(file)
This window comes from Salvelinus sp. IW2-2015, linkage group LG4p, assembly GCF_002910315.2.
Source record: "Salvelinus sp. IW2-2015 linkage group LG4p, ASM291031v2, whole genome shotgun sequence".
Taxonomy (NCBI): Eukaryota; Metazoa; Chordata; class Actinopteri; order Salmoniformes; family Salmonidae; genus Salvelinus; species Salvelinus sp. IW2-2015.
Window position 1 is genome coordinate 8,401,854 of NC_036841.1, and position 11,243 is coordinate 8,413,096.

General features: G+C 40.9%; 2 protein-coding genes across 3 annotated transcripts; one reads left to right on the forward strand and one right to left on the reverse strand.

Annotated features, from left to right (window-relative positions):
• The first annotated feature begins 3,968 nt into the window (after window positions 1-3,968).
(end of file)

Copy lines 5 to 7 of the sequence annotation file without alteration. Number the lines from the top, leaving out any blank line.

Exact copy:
General features: G+C 40.9%; 2 protein-coding genes across 3 annotated transcripts; one reads left to right on the forward strand and one right to left on the reverse strand.

Annotated features, from left to right (window-relative positions):
• The first annotated feature begins 3,968 nt into the window (after window positions 1-3,968).